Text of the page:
jQuery UI Demos (and download) — I’m using the latest code base as of this post. The styles you see within the bullet list items are from the jQuery UI theme.

jQuery & Navigation: sliding sub navs

We’ve all seen those web sites that have navigation links that, when clicked, slide down a sub navigation. I recently put one together for thatwasmean.com and thought I would take a moment to clean up, generalize, and make easily viewable an example. You can find the working example in my examples directory, here.

To make this functionality possible I utilized jQuery’s slideUp and slideDown functionality. This is a neat little function that changes the display property from displaying the full element to slowly hiding the top part of it until the whole element is hidden, at which point the display CSS attribute is set to none.

I am going to put the main parts of the example here in this point, but keep in mind you will have to set up the remaining html tags (like body and head) as well as include the jQuery framework. It is encouraged to view the working example to see some of the added styling to make things look a little prettier (since in this post scope I am only including the necessities)

Let’s begin with the CSS styles to set things up. We have three sub navigation items and so we need to set those three sub nav items with a display property set to none. You will also note I have modified text alignment in here, since each sub nav requires different aligning. The ‘flash_about’ is the container for the navigation as well as the sub navigation items. This is easy to change if you wish, but I stuck it all in one place as it suited my needs.

#flash_about {
.sub_nav_box {
  font-weight: normal;
  padding:0.3em 1em 1em;
  border-top:1px dotted #C1CDCD;
#add_new_thing {
  display: none;
  text-align: left;
#about {
  display: none;
  text-align: left;
#browse_by {
  display: none;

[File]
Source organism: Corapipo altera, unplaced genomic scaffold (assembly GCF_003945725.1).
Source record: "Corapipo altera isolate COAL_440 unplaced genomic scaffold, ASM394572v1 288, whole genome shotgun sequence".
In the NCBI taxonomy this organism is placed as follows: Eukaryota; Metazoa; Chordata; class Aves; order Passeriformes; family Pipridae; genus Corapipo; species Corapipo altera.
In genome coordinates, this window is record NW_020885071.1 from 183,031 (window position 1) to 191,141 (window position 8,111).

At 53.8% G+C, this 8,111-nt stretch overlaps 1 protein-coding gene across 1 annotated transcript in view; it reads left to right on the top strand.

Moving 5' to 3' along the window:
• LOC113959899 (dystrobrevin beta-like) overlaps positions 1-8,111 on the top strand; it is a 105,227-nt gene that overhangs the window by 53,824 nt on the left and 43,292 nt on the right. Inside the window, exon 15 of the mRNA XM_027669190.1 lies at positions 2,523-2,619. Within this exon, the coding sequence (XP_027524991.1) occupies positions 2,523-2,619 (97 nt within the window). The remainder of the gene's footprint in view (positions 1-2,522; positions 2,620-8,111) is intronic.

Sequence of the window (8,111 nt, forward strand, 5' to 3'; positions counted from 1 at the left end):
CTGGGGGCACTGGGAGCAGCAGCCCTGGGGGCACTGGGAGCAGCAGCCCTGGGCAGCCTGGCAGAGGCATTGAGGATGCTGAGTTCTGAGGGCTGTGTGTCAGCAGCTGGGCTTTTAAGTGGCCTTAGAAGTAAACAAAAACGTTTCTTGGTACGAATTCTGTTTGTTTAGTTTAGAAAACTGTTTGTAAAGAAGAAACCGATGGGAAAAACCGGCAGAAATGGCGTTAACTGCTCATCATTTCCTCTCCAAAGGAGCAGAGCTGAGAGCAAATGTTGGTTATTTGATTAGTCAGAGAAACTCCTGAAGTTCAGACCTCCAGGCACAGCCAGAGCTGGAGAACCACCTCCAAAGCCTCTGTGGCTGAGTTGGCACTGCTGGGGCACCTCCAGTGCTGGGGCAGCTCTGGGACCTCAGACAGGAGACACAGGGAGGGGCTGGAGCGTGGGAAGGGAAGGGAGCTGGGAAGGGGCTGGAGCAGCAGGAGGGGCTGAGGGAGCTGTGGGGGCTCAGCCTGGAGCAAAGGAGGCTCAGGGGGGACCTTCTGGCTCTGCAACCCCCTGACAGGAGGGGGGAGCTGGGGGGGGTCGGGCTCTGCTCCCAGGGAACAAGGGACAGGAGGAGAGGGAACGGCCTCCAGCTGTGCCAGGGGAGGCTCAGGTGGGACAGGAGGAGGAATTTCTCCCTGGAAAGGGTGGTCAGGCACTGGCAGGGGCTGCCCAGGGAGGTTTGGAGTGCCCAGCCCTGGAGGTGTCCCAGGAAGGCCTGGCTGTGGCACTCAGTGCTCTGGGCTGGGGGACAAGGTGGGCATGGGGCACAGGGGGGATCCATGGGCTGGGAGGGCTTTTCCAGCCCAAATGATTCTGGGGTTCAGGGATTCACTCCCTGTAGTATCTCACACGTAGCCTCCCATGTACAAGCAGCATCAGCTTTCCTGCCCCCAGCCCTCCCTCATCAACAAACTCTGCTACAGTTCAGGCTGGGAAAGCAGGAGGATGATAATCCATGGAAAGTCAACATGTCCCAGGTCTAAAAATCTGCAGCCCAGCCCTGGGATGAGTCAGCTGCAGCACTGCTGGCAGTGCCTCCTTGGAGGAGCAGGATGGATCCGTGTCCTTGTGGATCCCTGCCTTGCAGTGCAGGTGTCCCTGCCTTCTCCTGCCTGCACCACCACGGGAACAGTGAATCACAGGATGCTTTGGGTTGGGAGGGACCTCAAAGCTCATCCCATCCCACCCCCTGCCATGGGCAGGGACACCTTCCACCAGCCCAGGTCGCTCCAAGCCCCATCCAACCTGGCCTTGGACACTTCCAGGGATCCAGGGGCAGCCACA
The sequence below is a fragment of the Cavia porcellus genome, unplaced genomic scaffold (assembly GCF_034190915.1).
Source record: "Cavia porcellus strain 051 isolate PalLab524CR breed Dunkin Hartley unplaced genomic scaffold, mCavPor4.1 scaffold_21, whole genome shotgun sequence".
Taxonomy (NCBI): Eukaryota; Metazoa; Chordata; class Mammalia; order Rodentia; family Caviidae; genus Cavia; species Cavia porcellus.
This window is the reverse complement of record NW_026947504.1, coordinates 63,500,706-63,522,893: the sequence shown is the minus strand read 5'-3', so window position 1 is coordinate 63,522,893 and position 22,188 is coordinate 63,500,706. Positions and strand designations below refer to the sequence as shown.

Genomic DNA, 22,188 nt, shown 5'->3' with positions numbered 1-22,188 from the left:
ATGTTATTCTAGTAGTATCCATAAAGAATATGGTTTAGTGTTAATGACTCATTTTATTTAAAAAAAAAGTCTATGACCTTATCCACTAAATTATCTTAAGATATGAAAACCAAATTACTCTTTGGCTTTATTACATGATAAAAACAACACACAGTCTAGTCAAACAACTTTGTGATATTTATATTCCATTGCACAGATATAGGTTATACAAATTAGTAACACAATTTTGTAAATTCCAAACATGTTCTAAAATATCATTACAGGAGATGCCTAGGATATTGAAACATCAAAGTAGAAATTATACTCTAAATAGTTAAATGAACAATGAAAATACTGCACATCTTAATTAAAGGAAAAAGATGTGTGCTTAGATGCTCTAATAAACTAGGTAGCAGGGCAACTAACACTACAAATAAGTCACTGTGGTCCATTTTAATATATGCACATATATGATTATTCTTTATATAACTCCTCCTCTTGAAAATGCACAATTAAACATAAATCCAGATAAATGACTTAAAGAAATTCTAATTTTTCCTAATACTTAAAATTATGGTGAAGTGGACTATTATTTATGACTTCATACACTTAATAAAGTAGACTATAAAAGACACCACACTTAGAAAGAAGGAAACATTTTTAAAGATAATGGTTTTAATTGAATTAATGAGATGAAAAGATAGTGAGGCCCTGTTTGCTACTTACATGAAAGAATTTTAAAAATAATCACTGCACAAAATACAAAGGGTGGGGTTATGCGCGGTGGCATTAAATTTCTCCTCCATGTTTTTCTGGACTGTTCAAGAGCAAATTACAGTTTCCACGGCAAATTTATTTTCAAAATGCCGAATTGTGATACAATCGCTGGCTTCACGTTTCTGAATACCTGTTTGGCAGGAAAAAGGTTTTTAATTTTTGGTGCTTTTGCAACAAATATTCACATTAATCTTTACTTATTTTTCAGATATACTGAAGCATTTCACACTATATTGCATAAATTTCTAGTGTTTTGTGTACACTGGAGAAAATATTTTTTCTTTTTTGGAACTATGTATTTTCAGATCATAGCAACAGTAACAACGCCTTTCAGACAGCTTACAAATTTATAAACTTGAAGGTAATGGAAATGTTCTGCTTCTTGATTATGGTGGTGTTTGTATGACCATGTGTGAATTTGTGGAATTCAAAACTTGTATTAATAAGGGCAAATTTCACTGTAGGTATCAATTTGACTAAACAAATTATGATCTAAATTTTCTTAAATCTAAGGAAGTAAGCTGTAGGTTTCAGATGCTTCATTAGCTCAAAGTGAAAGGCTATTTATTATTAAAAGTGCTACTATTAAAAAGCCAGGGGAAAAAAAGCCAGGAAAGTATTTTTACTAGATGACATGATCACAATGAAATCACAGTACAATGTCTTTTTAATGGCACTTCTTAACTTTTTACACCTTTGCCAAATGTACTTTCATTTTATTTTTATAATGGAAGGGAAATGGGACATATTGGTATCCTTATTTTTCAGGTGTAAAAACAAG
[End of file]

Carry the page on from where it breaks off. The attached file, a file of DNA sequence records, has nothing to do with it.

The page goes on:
text-align: center;
#browse_by &gt; .link {
  margin-left: 0.2em;
.nav_link {
  margin-left: 1em;

Next we need our JavaScript… using the jQuery functions mentioned above and a little jQuery helper magic we have a toggle_div function that takes a div ID and will toggle that div. This function is cool in the sense that it will hide all other opened sub nav items and only show the one you are selecting. Further, if you click a navigation link and its corresponding sub navigation item is already being displayed then the function will slide up that sub navigation item. (The $ symbol represents a call to jQuery.)

function toggle_div(div_id) {
  var div = $('#'+div_id);
  var divs = $('#flash_about').children('div').not(div);
  if(div.css('display') == 'none')
    divs.slideUp(function() {

Lastly, let’s get the HTML in here to make all of this mean something to the viewer. I have left some content in the sub navigation items to give the overall example some meaning. (I strongly dislike examples where everything is named ‘example 1, example 2, examples 3– show me some content good sir!)

<div id="flash_about">
  <a class="nav_link" onclick="return toggle_div('about');" href="#">About</a>
  <a class="nav_link" onclick="return toggle_div('browse_by');" href="#">Categories</a>
  <a class="nav_link" onclick="return toggle_div('add_new_thing');" href="#">Submit something</a>
<div id="add_new_thing" class="sub_nav_box">
<div style="margin-bottom: 0.4em; margin-top: 0.4em;">
      <span id="add_new_thing_title" style="color: #333; font-size: 16px;">Type your thing here... </span></div>
<textarea id="add_new_thing_body" class="thing_input" style="border: 2px solid #666;" cols="40" rows="10"></textarea>
<div id="new_thing_buttons">
      <a class="button" href="#">add new thing</a> or <a onclick="toggle_div('add_new_thing');" href="#">cancel</a></div>
<div id="about" class="sub_nav_box">
    Welcome to my web site. This is the about us... it is awesome. Feel free to browse the site and check out some of our cool features.</div>
<div id="browse_by" class="sub_nav_box">
    <a class="link" href="#">link</a>
    <a class="link" href="#">link</a>
    <a class="link" href="#">link</a>
    <a class="link" href="#">link</a>
    <a class="link" href="#">link</a>
    <a class="link" href="#">link</a>
    <a class="link" href="#">link</a></div>

And there we have it. Go check out the example to see it in action. I hope you enjoyed this post. If you have any requests on JavaScript/jQuery examples let me know… As I find more time I will put up more examples of common uses of JS & jQuery.